Best 15, 20, 30, 50 amp & RV Extension Cords

When looking for an extension cord, it is important to pick one that meets your needs. There are several reasons why getting one is beneficial. Still, the most common is not having easy and close access to an outlet.

If you need to set up a few lights in the middle of your backyard, you can use one to extend the range of the nearest outlet. Before we proceed, it is important to know that you cannot just use any wire. Like AWG wires, they have different sizes and lengths. They also come in different types.

two electrical cords plugged into each other

They come in several lengths, which you may or may not notice when taking a trip to an electrical supply store. Available lengths include:

  • 15 feet
  • 20 feet
  • 25 feet
  • 30 feet
  • 50 feet
  • and 100 feet.

There are other lengths, but those are the most common ones.

Your mind might be telling you to pick the longest length available, but that should not always be the case. A recent study conducted by the United States Consumer Product Safety Commission highlights these cords are among the leading causes of fire accidents. The main reason is due to incorrect length and size.

With that said, consumers should at least know the basic principles behind extension cords. You will learn important things to consider when looking for the best RV options and the right capacity for your needs. Everything in this article may not be important to you. We conveniently labeled each section for you. You can skip to this section by using your browser’s search functionality.

No matter if you’re on the lookout for the best 15 or 20 amp extension cord, we’ve got you covered. We’ve also got the more powerful 30 or 50 amp options, or perhaps one for your RV!.

a couple of extension cords

What to look for?

It is safe to assume that each household has at least one lying around at home. One might think all of them are the same. Most people do not understand the differences in environmental compatibility and gauge. There’s an electrical product for each purpose. Consumers need to realize that they are always a temporary solution to a problem. You should avoid using it to extend your household’s electrical system as a long-term solution. If you need a long-term solution, it is better and safer to contact a licensed electrician for consultation.

What to look for
GaugeFrequency of useIndoor vs. outdoor cords

Although an extension wire is simply a cord that extends an outlet’s reach, it comes in different forms and sizes. It also comes in several plug types, such as a twist-lock or a 3-prong. Below are some of the important things you should be looking for.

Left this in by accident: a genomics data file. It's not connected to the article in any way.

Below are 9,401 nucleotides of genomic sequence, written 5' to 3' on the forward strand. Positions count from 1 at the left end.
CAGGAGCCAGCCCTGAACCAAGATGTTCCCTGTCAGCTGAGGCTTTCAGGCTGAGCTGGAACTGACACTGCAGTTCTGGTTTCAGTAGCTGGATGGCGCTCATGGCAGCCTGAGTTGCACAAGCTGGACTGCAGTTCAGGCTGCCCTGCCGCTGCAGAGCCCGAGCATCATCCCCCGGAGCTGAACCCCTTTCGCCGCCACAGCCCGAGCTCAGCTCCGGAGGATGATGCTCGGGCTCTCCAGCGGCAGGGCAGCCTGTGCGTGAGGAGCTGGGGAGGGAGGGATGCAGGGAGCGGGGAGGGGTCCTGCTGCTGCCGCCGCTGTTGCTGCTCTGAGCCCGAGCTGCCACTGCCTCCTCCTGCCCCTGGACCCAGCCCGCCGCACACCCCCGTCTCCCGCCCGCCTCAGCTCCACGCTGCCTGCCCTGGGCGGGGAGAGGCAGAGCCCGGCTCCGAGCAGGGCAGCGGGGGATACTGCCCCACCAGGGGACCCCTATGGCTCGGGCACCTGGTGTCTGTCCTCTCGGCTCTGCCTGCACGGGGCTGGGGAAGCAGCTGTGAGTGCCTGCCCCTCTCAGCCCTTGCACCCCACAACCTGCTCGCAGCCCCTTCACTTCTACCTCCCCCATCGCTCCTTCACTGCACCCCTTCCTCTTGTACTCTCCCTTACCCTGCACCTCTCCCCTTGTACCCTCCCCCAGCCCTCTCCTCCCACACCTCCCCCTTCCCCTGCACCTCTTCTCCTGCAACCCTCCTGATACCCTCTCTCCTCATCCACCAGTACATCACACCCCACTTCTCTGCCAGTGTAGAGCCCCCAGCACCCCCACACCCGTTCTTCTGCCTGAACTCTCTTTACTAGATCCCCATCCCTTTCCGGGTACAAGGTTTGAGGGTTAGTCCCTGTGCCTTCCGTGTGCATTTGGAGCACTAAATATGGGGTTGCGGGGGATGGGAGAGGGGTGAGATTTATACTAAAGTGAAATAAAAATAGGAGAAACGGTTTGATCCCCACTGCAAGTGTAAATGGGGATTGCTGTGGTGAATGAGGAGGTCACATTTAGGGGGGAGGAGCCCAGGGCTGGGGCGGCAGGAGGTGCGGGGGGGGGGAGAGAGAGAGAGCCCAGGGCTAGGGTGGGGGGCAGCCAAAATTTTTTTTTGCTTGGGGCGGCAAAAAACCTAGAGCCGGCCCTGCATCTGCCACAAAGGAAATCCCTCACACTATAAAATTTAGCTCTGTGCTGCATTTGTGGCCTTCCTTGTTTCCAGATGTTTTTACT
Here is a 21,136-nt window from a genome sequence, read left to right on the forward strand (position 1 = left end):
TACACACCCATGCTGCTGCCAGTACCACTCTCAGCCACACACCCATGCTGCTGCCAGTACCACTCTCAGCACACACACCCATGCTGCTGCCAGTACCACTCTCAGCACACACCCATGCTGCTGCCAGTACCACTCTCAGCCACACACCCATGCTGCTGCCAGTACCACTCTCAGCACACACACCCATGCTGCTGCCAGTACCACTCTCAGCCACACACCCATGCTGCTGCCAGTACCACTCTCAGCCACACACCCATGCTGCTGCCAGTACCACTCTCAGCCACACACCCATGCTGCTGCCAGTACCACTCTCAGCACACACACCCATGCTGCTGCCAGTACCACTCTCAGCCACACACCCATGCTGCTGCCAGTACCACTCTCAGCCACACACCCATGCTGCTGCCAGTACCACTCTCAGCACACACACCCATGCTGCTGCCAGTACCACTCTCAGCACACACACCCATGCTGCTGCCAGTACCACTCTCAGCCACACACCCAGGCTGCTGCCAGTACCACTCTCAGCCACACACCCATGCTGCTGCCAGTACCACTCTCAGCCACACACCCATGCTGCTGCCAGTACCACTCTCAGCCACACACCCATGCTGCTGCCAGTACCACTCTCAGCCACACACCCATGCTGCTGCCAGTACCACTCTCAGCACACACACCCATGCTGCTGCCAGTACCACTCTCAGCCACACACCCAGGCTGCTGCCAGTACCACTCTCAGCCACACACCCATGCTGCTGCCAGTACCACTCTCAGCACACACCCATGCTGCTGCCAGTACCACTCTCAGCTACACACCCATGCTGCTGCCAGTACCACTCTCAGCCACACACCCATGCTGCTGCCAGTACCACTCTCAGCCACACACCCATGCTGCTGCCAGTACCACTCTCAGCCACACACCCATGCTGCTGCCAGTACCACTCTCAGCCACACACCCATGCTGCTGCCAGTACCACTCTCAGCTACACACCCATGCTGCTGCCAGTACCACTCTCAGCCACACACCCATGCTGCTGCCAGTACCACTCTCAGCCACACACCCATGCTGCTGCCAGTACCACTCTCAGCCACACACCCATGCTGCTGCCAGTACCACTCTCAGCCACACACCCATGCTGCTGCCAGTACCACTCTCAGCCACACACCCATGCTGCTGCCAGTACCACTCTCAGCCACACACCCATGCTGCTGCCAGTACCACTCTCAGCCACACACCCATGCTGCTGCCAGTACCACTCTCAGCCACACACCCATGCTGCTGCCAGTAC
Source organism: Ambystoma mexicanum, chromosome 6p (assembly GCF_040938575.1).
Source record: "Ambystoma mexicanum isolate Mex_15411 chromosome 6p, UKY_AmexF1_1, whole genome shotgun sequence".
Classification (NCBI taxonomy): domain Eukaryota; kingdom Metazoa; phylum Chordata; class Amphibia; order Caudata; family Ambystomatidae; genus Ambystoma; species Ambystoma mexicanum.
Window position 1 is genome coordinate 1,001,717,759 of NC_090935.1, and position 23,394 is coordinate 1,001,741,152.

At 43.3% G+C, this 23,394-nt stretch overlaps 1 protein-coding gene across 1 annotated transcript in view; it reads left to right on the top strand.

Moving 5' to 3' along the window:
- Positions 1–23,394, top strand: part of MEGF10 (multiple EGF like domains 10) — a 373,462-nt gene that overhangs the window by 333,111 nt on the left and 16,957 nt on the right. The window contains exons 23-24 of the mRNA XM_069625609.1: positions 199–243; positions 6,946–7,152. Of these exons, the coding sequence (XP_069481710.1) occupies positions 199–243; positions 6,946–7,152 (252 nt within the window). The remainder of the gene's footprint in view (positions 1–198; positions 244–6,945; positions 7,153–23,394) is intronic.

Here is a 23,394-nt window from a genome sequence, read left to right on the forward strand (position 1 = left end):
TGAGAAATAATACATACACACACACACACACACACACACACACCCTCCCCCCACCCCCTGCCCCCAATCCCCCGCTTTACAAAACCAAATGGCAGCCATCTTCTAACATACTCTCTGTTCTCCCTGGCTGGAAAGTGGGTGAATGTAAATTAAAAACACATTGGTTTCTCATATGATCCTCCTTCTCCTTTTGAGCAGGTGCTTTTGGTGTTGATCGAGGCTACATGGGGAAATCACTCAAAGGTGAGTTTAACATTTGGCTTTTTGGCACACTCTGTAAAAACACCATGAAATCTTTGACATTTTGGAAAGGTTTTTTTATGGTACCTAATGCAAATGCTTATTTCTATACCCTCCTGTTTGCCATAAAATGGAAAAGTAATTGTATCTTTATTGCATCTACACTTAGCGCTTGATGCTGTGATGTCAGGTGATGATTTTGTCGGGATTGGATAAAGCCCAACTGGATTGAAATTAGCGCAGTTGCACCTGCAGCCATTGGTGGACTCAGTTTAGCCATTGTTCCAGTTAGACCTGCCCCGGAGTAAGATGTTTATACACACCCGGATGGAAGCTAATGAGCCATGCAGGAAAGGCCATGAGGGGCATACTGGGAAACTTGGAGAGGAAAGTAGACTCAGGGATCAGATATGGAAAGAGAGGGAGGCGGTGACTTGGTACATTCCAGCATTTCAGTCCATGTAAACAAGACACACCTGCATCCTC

overloaded extension cord

The gauge is important.

They come in different sizes, just like how AWG wires come in several sizes. We classify them into three categories. There’s the occasional use or light-duty or medium to frequent use. Then there’s the rugged use or heavy-duty for your serious needs. We use these terms to refer to the wire’s size and various features. It indicates whether a particular cord will work safely for heavy, continuous use.

Heaters and power tools are examples of that. It might confuse you if it is your first time looking at gauge numbers. It is important to know that the number is inversely proportional to the diameter, which means a 10 is thicker than a 16. The former can handle high capacity while the latter cannot. Thicker ones can handle more electricity at any time. It means it is suitable for heavy-duty tools that demand high power.

At this point, you now have an idea of the importance of a gauge. What happens if you pick the wrong size? It will potentially burn if you choose an incorrect size. It can also cause damage to your equipment or start a fire at worst.

Knowing which to use to prevent bad things from happening is advisable. People who are not aware of the importance of size usually use smaller sizes because they are cheap, thinking it would not make any difference. Undersizing it may only cause you more in the long run. Opting for a larger wire is the best way to go, even if it is more than the recommended size. The only negative it may have is your budget, which will cost more upfront.

Choosing between indoor or outdoor options

extension cord on the floor

You can use them indoors or outdoors. The latter uses tough rubber or vinyl for maximum durability. In most cases, an indoor one is cheaper. People prefer to buy these rather than getting the one they really should be getting. It could lead to electrocution and failure. Overheating and fires are a real risk. What you need to do first is know where you will be using it. If you have the budget, immediately go for an outdoor one so you can enjoy it indoors and outdoors. It will cost more, but its use case is more flexible than the other one.

Frequency of use

extension cord

There are three main categories for how frequently you use a cord. Occasional use cords are usually thin and lightweight. They come in 16 or 18-gauge that can typically handle 12 to 18 amps. Examples of light-duty indoor appliances are portable fans and electric hedge trimmers. They may also be used for vacuum cleaners and holiday lights.

In the case of appliances and tools you need to power frequently, a 14-gauge is good. Things such as television sets and electric chainsaws usually require getting a 14-gauge cord. It is the ideal size for frequent or medium-duty applications.